act 2
[Screencap from The Attack: Terror in the UK. Image of two men – black and brown – boxing.]
It’s important to understand that devolving policing powers to everyday people, encouraging people to treat Muslims in the UK as criminal at all times, and raising levels of fear about an ‘inevitable’ terrorist attack works to justify more and more surveillance, more and more detention, and more incarceration. Numbers of Muslim prisoners in the UK rose by 122% between 2002 to 2015 – a ‘crime mystery’ in the BBC’s eyes. Well here, let me see if I can solve this one:

What better way to control your Muslim population than locking them up for minor crimes? Beats having to launch actual investigations into ‘potential’ terrorist activity and waste resources on allegations that might probably prove wrong. This way you lock away your problem populations to pre-empt their entry into terrorist activity. My guess would be that this is no ‘crime mystery’ but that we’ve made one group in our society an especially ‘suspicious’ one deserving of policing. Ironically, the BBC drama-documentary also shows prison to be a site of ‘radicalisation’… making it actually not feel too far-fetched to suggest that the government are producing the very terrorists they tell us to be afraid of.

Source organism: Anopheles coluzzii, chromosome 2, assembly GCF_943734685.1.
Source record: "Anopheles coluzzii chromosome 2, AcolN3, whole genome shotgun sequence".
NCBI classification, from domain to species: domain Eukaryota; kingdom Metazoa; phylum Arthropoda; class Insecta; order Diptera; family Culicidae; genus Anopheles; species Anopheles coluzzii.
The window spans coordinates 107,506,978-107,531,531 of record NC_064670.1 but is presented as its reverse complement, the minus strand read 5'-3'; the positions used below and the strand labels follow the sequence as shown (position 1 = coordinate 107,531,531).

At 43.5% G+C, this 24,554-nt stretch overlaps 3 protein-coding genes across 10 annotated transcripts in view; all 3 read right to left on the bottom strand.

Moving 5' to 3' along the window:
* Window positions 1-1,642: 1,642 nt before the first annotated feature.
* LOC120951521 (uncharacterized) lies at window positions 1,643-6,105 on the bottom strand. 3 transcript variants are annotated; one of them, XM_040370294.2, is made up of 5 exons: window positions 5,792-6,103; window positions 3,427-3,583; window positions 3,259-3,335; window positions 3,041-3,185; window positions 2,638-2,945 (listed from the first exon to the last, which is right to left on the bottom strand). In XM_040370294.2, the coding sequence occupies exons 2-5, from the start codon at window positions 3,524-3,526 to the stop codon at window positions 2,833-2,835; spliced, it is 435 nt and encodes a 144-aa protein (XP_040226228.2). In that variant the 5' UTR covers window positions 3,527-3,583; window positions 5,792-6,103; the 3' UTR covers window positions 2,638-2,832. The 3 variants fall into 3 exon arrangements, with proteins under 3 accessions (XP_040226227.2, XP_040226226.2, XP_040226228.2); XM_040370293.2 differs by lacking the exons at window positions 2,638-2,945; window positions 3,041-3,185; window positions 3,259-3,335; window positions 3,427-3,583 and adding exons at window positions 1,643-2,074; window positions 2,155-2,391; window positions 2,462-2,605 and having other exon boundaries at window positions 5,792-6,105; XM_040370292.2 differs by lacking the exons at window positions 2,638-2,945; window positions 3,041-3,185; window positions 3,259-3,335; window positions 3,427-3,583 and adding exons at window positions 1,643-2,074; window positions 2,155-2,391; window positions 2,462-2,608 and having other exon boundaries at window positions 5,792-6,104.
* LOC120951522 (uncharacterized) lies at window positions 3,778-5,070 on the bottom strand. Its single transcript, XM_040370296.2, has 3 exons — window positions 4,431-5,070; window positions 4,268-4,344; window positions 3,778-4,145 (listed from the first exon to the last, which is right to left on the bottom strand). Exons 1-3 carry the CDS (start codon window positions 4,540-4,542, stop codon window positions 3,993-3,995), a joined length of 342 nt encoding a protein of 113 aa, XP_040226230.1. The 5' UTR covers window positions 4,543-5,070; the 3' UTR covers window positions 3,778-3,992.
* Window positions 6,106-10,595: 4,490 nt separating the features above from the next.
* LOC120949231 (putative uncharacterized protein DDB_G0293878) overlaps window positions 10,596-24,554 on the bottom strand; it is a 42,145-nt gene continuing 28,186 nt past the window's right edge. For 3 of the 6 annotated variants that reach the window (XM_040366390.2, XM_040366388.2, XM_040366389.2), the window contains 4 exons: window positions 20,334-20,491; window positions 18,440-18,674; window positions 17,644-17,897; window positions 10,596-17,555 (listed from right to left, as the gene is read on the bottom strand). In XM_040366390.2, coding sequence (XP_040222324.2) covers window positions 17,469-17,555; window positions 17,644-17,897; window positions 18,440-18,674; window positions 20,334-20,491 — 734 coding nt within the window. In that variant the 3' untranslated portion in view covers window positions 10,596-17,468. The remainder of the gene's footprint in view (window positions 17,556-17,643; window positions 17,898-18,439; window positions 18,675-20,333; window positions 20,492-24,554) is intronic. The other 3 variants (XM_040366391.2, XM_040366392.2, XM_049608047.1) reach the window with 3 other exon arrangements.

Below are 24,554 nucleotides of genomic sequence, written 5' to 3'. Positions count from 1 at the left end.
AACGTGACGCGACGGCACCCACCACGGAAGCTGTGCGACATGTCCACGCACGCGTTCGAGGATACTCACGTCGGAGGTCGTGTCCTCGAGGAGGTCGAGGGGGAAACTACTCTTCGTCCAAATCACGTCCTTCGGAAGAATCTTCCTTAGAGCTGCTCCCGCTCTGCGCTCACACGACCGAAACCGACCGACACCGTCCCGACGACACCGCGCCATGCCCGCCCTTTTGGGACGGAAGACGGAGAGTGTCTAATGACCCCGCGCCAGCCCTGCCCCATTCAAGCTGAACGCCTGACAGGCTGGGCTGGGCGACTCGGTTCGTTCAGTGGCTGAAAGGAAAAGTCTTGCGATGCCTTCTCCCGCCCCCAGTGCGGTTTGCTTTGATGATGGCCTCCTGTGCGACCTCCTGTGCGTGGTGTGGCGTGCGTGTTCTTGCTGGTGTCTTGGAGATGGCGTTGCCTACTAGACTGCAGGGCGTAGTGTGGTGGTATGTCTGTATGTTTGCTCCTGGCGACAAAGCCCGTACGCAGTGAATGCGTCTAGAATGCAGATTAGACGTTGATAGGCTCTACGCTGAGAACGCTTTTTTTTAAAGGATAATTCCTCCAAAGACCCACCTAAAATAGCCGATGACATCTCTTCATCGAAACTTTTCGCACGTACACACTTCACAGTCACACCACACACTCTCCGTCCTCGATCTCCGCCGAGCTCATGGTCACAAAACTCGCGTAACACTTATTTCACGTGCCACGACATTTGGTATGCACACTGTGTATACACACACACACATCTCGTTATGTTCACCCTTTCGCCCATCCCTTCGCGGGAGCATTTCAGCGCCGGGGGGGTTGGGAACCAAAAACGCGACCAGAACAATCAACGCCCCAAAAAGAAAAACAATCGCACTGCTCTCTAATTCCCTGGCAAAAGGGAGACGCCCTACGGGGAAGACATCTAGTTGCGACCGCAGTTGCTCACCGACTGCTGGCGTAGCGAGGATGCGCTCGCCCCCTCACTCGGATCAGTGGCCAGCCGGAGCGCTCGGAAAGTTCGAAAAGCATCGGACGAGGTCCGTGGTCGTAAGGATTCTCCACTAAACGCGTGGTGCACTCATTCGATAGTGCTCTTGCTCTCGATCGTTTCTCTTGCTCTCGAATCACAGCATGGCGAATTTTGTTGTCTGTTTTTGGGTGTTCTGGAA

And isn’t that interesting? Because if nothing else, this ACT campaign and the suggestion that terrorist threats have risen surely suggests that the government’s counter-terrorism and counter-radicalisation programmes thus far have not worked. It seems almost as if the Prevent strategy has not been preventing this rise in the ‘inevitability’ of violence… almost as if policing, monitoring and controlling the Muslim population has not dealt with any of the political causes of terrorist violence…

But rather than addressing this and its own violence – at home and abroad – as a cause of antagonism and grievances amongst Muslims, the state would rather deflect from its own failures by pointing the finger at any and every Muslim person whose existence has been constructed for years as ‘unusual’.

The ACT website urges, ‘trust your instinct’ and ‘don’t be cautious’, because it tries to convince us that only a mass surveillance state, criminalisation, persecution, discrimination and violence against Muslims will prevent Muslim people from committing acts of violence. It says, ‘your Islamophobic instinct is legitimate and your racism will be rewarded by the badge of Good Citizen’. In fact, the lauding of public help in preventing 1/3 of potential terrorist attacks (can we get some clarification on what a potential attack is??) is a lauding of everyday Islamophobia. And it makes sense. If you’re bombarded with messages to ‘Run, Hide and Tell’, images of Muslims as always shady, always suspicious and always Other, then of course; of course more surveillance, more detention and more incarceration is in order. But I’ll also bet that means more terrorist violence too.

5 thoughts on “‘Trust Your Instinct’ means ‘Don’t Trust Muslims’